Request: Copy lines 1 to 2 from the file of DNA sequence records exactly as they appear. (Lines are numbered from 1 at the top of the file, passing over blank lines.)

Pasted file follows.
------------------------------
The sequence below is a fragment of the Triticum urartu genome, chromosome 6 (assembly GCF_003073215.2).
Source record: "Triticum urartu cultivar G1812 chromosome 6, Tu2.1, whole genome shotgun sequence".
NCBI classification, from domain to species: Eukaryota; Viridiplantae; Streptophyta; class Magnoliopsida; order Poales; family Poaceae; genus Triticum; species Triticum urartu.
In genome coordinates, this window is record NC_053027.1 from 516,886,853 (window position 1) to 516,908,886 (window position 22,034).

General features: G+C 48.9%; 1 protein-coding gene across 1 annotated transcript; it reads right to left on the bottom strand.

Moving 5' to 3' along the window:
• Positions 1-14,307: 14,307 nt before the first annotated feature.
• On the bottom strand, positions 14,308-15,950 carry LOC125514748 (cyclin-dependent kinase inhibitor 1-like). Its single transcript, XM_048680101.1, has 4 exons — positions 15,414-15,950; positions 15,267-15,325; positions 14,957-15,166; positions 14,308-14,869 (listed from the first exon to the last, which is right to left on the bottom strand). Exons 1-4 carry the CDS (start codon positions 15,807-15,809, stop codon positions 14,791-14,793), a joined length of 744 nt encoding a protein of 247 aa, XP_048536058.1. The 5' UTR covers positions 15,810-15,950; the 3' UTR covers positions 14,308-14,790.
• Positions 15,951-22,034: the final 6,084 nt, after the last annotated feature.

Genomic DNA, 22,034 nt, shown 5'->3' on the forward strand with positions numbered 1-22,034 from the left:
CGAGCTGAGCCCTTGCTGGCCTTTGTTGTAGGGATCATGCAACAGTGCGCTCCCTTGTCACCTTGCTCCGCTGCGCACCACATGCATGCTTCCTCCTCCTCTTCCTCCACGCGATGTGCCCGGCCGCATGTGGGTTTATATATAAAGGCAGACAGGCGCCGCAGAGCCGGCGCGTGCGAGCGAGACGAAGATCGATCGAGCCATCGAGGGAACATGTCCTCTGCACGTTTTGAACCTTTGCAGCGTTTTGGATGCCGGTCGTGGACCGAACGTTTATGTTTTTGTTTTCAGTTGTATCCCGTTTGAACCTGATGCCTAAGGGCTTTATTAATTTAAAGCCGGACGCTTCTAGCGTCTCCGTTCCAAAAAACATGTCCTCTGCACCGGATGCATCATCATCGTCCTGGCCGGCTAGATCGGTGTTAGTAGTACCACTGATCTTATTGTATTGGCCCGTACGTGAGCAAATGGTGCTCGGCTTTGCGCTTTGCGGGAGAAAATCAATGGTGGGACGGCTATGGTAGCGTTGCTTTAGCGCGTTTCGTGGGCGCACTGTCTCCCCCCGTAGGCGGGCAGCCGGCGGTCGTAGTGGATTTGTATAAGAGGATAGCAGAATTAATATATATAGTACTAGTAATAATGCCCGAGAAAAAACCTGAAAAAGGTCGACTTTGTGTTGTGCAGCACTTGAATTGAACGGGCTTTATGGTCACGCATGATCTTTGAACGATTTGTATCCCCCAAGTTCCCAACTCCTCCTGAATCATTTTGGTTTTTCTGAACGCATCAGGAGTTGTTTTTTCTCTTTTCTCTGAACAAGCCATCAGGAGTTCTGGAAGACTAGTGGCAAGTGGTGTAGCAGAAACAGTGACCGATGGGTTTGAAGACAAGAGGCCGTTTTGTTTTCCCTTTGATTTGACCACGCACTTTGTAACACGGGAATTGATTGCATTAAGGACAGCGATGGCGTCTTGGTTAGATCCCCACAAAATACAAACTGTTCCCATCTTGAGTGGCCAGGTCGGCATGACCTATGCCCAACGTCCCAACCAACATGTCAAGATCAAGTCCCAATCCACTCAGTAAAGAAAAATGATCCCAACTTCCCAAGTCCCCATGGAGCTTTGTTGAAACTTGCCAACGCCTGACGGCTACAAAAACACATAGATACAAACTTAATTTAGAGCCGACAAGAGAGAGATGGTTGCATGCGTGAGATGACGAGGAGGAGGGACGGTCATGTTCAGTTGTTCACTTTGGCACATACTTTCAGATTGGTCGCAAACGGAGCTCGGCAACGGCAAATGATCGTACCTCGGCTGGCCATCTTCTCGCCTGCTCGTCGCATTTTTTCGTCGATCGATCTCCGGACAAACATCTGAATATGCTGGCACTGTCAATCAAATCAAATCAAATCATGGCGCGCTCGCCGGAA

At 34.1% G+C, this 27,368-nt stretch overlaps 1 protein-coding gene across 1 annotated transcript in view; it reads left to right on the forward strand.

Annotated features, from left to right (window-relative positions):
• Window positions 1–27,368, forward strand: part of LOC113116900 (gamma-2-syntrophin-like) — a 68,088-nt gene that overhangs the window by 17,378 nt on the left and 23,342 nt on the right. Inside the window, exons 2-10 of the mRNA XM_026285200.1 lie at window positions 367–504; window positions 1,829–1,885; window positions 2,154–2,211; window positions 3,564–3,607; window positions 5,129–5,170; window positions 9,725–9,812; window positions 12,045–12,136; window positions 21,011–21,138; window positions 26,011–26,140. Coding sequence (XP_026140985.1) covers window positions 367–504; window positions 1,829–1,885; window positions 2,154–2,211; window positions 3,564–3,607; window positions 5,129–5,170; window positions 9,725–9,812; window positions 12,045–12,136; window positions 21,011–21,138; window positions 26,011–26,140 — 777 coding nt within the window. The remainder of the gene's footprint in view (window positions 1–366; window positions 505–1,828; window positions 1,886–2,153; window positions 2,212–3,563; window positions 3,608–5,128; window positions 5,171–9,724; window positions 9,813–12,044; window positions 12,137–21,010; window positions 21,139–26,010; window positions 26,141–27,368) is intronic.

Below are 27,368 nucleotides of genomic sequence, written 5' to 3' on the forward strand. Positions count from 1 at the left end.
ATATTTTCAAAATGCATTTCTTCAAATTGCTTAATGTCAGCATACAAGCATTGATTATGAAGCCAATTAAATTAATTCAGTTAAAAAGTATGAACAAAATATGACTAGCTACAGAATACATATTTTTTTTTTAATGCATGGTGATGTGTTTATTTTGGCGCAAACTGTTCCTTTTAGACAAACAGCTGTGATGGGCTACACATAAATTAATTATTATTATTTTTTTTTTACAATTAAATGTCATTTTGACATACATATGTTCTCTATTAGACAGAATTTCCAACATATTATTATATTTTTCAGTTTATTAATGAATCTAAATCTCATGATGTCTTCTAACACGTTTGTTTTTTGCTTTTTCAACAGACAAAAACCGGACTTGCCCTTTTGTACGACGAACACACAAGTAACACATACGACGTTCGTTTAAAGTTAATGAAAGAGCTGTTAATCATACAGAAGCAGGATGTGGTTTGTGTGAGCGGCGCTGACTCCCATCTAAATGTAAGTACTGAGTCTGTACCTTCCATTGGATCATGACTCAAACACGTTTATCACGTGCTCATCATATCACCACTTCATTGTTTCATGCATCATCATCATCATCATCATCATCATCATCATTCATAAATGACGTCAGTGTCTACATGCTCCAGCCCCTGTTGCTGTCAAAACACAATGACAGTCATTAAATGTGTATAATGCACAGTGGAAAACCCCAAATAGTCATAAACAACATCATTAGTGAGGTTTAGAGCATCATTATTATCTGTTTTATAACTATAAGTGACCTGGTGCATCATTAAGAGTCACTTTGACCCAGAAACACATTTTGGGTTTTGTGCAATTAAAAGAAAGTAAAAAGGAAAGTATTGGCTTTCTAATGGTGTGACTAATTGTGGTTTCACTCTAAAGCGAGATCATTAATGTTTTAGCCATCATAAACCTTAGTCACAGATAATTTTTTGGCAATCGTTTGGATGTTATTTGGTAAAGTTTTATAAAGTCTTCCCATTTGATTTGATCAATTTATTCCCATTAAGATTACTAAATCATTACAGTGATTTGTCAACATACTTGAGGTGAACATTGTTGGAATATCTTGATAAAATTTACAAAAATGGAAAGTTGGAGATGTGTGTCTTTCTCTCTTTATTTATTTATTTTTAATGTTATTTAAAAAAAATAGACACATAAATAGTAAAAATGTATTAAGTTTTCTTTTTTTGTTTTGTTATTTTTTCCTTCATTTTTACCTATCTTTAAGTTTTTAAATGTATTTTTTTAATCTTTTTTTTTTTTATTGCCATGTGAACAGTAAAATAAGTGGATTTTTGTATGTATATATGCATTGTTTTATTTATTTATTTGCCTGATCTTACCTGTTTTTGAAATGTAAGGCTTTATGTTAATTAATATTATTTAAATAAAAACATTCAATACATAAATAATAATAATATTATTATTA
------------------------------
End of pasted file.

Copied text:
The sequence below is a fragment of the Triticum urartu genome, chromosome 6 (assembly GCF_003073215.2).
Source record: "Triticum urartu cultivar G1812 chromosome 6, Tu2.1, whole genome shotgun sequence".